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I am trying to figure out what is the best investment option for my daughter's college tuition when she turns 18. We currently have Michigan's education savings program (MESP 529) and we deposit $100 each month. My daughter was born in 2016. I just opened the account a year ago. The earning comes to about 5%, which is a bit conservative in my opinion.

If we open an investment plan for her, I would image earning of 8% or so each year. So, would it be better if we switch to a more aggressive investment plan? Are there any other benefits with a 529 plan in terms of tax or so?

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    Which investment option did you pick? – Ben Miller Oct 27 '17 at 18:42
  • Right now we are doing 30% aggressive, 40% moderate, and 30% principle. – fhcat Oct 27 '17 at 18:48
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    So, if 5% isn't agreeable, why not just re-allocate your investments within the 529? – Hart CO Oct 27 '17 at 18:55
  • Is there a state tax break for the contributions to the Michigan 529 plan? – mhoran_psprep Oct 27 '17 at 19:21
  • Michigan taxpayers may also be eligible for a Michigan income tax deduction on contributions made to MESP up to $10,000 for married couples filing jointly or $5,000 for individuals filing single per year. – fhcat Oct 27 '17 at 19:34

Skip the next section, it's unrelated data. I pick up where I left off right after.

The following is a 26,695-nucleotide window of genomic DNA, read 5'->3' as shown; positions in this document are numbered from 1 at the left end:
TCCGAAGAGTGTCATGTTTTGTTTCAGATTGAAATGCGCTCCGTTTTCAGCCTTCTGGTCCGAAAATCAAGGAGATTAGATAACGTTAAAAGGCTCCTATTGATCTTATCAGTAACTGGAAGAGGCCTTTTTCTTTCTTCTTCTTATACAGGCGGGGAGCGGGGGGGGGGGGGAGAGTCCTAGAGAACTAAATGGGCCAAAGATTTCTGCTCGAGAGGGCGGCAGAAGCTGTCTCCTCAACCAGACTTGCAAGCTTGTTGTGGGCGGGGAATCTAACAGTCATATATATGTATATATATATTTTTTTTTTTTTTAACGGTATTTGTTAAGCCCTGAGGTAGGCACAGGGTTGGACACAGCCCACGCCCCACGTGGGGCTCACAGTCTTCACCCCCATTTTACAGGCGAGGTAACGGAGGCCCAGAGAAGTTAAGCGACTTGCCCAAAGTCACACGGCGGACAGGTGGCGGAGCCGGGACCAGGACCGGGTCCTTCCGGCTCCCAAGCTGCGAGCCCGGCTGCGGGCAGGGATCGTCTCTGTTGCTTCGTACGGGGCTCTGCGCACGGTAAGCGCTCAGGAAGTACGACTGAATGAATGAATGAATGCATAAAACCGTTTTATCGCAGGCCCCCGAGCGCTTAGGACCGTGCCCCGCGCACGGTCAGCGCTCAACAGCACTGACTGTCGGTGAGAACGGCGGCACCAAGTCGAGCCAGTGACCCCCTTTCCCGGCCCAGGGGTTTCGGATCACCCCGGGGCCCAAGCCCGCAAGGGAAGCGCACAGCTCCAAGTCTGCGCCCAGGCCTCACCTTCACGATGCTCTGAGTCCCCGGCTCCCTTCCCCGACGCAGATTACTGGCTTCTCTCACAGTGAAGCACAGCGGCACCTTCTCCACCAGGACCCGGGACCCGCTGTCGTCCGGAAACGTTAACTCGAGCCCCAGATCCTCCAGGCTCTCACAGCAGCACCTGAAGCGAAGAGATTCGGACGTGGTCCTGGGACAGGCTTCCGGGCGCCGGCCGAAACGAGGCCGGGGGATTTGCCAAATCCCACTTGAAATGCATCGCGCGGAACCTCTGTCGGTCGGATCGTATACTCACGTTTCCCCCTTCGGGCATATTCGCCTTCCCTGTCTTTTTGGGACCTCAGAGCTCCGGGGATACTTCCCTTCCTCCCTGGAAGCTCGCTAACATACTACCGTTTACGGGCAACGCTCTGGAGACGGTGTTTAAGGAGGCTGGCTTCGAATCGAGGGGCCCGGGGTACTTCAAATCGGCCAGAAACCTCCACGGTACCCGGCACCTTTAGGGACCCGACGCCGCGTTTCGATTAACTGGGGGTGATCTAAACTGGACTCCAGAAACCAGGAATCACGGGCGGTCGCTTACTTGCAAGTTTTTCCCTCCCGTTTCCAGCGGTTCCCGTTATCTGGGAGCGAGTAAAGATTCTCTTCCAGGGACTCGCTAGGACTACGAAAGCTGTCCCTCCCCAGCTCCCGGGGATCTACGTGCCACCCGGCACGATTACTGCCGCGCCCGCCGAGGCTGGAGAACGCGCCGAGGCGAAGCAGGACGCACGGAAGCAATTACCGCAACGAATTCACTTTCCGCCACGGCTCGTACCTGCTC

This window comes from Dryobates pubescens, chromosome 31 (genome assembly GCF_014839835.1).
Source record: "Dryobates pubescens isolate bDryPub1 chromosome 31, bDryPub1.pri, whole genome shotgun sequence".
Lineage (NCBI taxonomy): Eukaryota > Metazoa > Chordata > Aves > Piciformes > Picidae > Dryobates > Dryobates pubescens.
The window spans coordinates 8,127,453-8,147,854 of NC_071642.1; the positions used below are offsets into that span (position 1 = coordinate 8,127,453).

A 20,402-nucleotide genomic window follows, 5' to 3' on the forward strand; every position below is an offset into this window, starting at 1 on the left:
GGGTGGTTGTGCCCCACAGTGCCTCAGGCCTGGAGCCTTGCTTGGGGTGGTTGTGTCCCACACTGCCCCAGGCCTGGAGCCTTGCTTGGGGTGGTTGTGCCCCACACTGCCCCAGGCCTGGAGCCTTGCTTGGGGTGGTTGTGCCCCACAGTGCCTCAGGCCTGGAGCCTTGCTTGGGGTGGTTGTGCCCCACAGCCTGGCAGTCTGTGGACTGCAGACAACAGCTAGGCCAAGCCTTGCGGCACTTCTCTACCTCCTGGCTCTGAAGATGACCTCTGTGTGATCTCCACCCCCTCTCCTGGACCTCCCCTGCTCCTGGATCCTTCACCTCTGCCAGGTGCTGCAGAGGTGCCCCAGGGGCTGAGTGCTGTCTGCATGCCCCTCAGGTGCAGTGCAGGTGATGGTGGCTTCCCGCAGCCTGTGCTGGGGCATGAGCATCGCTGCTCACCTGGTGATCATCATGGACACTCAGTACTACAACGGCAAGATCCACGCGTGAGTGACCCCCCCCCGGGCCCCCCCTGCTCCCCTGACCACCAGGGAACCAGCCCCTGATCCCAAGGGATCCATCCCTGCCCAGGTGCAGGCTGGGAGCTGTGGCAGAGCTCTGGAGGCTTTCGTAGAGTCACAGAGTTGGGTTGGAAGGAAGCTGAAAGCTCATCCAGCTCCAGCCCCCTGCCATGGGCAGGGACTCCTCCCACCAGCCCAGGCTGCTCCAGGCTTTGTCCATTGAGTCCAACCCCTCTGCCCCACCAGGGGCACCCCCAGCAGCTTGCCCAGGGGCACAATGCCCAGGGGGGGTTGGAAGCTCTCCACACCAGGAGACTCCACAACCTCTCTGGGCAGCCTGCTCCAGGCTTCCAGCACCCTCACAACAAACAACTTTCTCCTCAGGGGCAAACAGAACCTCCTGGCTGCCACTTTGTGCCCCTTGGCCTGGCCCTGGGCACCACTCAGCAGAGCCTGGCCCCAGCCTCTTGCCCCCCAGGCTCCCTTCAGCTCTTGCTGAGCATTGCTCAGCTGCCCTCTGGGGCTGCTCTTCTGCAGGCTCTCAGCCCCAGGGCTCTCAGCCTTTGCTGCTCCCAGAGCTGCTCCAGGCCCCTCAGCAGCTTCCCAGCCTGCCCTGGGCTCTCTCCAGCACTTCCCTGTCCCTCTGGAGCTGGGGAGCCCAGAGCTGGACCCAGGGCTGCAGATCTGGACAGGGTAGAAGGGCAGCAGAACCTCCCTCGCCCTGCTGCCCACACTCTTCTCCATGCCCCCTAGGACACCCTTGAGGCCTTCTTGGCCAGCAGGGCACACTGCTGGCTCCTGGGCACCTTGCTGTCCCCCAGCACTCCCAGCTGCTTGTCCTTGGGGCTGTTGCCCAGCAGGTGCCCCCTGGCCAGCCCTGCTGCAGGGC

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Michigan's 529 plan offers a wide variety of investment options, ranging from a very conservative guaranteed investment option (currently earning 1.75% interest) to a variety of index-based funds, most of which are considered aggressive.

You said that you are unhappy with the 5% you have earned the past year, and that you thought you should be able to get 8% elsewhere. But according to your comment, you have 30% of your money earning a fixed 1.75% rate, and another 40% of your money invested in one of the moderate balanced options (which includes both stocks and bonds). You've only got 30% invested in the more aggressive investments that you seem to be looking for. If you want to be invested more agressively (which is reasonable, since your daughter won't need this money for many years), you can select more aggressive investments inside the 529.

Michigan's 529 offers you the ability to deduct up to $10,000 (if you are married filing jointly) of contributions off your Michigan state income tax each year. In addition, the earnings inside the 529 are federally tax-free if the money is spent on college education.

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    I guess your answer makes sense. I have adjusted the allocation and will wait to see how it goes. I will probably come back in a couple of months to pick the answer. – fhcat Oct 27 '17 at 20:53

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